[Nitro] a 'database' entity?

Jonas Pfenniger zimba.tm at gmail.com
Sun Jun 11 12:54:51 EDT 2006

Hi William,

On 11/06/06, * William <william.full.moon at gmail.com> wrote
> That leaves the implementation flexible for memory based schemes and
> alternatives not restricted to relational database engines.  This is a
> truth, you only need a regular table structure of rows and columns to
> implement an underlying Og support structure.

Yes plus the CRUD methods that Og doesn't provide. It only interfaces them.

> The Og::Manager does _not_ implement a database.  It can and does pull in
> tables that are not part of the database.

Ok I get you're point and I may have misexpressed myself but it's not
what I meant. Og::Manager is only a part of the logical glue between
the database and ruby.

> You may have missed my initial
> exercise to open old-database and copy records to a new-database.  Simply
> opening TWO distinct "og::Manager instances" was problematic.  Not only
> because of my ignorance of Oq, also by design deliberate or otherwise.

Because Og still has some bugs doesn't mean the design is wrong.

> As you say, I can open some tables with Og and work only with those
> entities.  What do I do when application #A only include some dependent
> table?

Dependent of what ?

> There is no integration of the data for the tables that were not
> interesting to application #A.

What kind of integration are you looking for ?

> Again, I think instantiated managed_class only accesses tables given in the
> Og.Setup(...).  And none of any Other tables in a database.  And the also
> "vacuum up" other database classes NOT in the database.   I discovered this
> in the copy old-db to new-db exercise (see earlier post).

Well, Og.setup is only a utility that :
 * Sets default options
 * Start an Og::Manager
 * Tells him to manage all classes

If you have a set of entities, say [A, B, C, D], you could theorically use
man1 = Og::Manager.new(options1)
man2 = Og::Manager.new(options2)
man1.manage_classes A,B
man2.manage_classes C,D

> It is a cheap shot to suggest that managed_classes are not managed very well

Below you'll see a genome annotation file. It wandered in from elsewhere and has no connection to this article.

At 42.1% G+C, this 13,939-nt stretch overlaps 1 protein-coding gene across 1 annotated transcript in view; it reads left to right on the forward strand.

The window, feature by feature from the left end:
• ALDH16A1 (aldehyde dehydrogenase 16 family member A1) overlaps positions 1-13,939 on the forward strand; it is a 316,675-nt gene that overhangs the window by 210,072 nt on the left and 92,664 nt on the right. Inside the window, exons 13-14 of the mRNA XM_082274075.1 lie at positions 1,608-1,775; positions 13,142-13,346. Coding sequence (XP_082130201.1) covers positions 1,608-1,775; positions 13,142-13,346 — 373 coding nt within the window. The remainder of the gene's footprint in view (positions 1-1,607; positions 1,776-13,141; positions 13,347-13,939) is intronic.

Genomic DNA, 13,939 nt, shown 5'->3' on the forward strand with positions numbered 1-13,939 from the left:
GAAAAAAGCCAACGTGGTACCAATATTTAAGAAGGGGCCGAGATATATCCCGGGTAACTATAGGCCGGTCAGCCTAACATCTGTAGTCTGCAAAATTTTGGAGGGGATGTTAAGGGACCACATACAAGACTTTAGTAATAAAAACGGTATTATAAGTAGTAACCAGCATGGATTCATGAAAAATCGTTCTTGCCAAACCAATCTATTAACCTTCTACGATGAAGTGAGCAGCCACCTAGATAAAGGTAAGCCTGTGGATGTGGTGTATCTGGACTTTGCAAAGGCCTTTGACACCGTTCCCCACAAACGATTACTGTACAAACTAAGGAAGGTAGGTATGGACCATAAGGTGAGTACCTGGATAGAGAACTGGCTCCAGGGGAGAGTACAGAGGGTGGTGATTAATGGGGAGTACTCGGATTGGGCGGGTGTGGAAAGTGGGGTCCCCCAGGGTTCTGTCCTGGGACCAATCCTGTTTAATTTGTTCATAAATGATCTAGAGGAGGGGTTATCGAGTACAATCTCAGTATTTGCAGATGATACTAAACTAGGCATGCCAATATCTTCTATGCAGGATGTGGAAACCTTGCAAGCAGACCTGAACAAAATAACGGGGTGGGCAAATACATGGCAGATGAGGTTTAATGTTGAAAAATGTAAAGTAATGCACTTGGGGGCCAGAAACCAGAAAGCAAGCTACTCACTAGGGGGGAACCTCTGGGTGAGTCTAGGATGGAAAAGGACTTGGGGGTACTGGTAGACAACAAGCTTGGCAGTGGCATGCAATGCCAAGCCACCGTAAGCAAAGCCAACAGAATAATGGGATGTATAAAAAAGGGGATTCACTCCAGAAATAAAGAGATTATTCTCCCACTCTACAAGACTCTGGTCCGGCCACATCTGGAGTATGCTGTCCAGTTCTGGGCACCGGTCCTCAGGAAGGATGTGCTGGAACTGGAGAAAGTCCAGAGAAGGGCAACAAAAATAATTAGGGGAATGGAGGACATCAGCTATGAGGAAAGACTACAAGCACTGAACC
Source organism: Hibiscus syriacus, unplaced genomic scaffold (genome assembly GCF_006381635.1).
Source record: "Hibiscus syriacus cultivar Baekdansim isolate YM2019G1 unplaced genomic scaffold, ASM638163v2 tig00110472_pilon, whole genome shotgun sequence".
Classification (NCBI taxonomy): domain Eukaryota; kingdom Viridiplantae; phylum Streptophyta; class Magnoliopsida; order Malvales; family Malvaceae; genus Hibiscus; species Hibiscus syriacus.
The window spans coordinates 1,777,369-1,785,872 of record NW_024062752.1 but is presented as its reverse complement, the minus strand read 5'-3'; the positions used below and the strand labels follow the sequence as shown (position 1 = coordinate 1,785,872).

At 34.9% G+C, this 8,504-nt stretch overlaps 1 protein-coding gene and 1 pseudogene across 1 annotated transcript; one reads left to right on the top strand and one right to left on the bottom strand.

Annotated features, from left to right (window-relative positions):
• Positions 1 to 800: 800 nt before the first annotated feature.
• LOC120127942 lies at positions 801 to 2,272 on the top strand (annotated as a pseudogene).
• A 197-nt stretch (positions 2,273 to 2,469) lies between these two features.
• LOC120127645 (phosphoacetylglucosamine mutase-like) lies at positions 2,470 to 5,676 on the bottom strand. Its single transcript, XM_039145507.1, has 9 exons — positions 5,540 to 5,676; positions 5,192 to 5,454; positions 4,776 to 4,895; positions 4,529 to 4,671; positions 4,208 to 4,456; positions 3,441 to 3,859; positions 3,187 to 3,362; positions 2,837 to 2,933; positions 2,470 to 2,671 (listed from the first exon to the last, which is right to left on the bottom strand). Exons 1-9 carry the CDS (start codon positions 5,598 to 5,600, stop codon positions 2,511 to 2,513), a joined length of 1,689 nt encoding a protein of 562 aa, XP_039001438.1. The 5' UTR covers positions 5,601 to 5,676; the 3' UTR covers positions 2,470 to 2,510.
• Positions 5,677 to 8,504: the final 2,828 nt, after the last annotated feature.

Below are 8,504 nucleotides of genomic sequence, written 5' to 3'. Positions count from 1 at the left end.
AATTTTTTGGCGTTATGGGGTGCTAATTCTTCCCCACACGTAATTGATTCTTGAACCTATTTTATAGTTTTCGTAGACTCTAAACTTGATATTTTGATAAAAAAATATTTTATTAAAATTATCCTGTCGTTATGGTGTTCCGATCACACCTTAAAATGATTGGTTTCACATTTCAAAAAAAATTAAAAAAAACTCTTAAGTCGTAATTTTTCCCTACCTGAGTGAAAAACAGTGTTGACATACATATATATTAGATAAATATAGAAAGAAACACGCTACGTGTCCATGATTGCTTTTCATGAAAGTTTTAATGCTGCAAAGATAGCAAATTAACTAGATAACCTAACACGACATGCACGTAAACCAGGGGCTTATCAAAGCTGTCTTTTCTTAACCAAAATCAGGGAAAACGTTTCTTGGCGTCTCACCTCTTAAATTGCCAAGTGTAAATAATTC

> in the current implementation.

That's possible

> Much discussion can happen because of
> different requirements for something that persists data.  In your case, a
> database is the tables your application needs to use (as I understand your
> comments).

No, the tables and database are only the side effects of using Og. Og
is there to allow you to think in term of persistable objects. If you
would like to introduce grouping, then it should have nothing to do
with real databases. Like you said, Og is usable with flat files or
memory stores.

> In the Og/Nitro context would that mean that my web site would have a Blog
> application, a Wiki application, a cookbook application and (say) a forums
> app.  Each of those four applications would be in separate data-silos.  We
> both know that I don't want four user_registration tables, so each
> application presumably shared the user_registration table.  That is just
> good Object oriented decomposition.

Yes but it has nothing to do with databases. If you want to unify your
authentication scheme, you generally create a library that each of the
four applications would use. Now it is up to you to decide where you
want to store the data when configuring Og. You could have all four
apps plus the lib in the save database, or each in his own with the
library in a separate one, using multiple Og::Manager.

> I _want_ a database class, that give me a wholistic data model.  I wasn't
> asking someone to agree with me.  It is worth clearly explaining what I am
> saying.

If you want somebody to code something for you, you'd better not use
that argument :-p

I think that you don't fully understand the goals of Og and that you
want to map a traditional RDBM view to Og. Don't take it as a critic.
I've made the same error when starting with Og. I think this is a
common new commer error. When X doesn't fit your way of thinking you
start saying it's wrong instead of trying to understand how it works

I can assure you that Og have some shortcoming but I don't think it's
the case here. Like you stated, a file or memory can be used to
persist data, even if they don't have a "database" concept. You can
think that the database in the database server is just a location
(like the path to the file) to store your datas. Nothing more.

Again, I may have missed the point. Maybe to make things more clear
you can tell us what real world problem you try to solve or if it is
an academic point of view ?



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